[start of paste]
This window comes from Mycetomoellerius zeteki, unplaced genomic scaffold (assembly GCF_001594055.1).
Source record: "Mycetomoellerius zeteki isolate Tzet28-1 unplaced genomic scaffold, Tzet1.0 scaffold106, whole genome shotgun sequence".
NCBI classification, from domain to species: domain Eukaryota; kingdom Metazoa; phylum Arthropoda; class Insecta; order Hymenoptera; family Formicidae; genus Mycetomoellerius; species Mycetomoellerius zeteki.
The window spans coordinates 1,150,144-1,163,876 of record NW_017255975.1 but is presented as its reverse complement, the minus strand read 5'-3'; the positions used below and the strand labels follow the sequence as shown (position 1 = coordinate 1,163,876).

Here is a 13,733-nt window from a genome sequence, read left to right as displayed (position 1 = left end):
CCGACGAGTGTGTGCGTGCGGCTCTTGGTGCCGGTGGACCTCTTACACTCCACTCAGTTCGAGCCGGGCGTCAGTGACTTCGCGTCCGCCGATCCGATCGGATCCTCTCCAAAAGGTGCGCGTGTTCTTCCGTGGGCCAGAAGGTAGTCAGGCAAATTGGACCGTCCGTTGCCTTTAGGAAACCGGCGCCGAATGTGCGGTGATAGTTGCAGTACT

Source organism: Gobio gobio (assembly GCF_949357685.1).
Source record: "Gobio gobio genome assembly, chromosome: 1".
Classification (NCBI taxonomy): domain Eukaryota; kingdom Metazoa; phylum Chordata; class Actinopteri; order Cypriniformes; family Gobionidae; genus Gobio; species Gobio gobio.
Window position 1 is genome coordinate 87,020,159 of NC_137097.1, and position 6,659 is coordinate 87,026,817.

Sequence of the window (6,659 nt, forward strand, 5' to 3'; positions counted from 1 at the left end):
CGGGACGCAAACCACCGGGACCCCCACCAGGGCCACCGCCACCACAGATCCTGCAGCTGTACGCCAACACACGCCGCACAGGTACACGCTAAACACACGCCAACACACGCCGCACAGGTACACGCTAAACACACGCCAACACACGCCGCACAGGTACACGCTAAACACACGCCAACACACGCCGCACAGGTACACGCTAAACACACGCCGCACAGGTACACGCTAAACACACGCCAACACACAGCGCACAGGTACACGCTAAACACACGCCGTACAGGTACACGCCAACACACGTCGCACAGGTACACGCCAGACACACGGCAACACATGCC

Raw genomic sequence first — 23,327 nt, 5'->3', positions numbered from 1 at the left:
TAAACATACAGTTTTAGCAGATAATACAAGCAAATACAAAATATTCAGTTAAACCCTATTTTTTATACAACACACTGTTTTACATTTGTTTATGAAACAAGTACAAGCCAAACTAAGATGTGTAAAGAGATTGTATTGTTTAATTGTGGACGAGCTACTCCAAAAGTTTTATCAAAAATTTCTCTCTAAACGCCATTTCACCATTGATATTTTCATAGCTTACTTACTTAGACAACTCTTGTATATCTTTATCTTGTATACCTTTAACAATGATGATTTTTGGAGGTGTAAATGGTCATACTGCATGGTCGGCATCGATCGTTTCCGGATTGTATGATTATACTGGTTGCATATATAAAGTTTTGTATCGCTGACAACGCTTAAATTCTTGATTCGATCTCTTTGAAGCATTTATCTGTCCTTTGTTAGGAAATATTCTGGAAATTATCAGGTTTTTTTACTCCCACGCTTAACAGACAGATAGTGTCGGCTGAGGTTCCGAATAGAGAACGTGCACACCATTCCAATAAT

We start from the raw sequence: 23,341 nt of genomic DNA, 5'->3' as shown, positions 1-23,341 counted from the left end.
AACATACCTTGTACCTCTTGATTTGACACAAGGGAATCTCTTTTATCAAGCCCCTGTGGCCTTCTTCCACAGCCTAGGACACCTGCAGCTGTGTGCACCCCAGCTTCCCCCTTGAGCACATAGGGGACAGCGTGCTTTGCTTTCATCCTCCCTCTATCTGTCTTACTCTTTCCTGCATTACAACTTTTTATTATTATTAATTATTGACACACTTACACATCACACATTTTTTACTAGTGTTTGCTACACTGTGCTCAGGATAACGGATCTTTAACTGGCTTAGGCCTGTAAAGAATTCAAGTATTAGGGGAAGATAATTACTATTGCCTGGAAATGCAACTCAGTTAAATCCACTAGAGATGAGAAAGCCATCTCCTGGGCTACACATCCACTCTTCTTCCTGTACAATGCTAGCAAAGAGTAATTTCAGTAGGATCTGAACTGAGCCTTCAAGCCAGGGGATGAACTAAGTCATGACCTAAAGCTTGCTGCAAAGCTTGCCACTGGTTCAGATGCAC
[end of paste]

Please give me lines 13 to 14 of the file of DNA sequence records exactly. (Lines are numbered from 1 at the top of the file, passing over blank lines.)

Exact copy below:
Raw genomic sequence first — 23,327 nt, 5'->3', positions numbered from 1 at the left:
TAAACATACAGTTTTAGCAGATAATACAAGCAAATACAAAATATTCAGTTAAACCCTATTTTTTATACAACACACTGTTTTACATTTGTTTATGAAACAAGTACAAGCCAAACTAAGATGTGTAAAGAGATTGTATTGTTTAATTGTGGACGAGCTACTCCAAAAGTTTTATCAAAAATTTCTCTCTAAACGCCATTTCACCATTGATATTTTCATAGCTTACTTACTTAGACAACTCTTGTATATCTTTATCTTGTATACCTTTAACAATGATGATTTTTGGAGGTGTAAATGGTCATACTGCATGGTCGGCATCGATCGTTTCCGGATTGTATGATTATACTGGTTGCATATATAAAGTTTTGTATCGCTGACAACGCTTAAATTCTTGATTCGATCTCTTTGAAGCATTTATCTGTCCTTTGTTAGGAAATATTCTGGAAATTATCAGGTTTTTTTACTCCCACGCTTAACAGACAGATAGTGTCGGCTGAGGTTCCGAATAGAGAACGTGCACACCATTCCAATAAT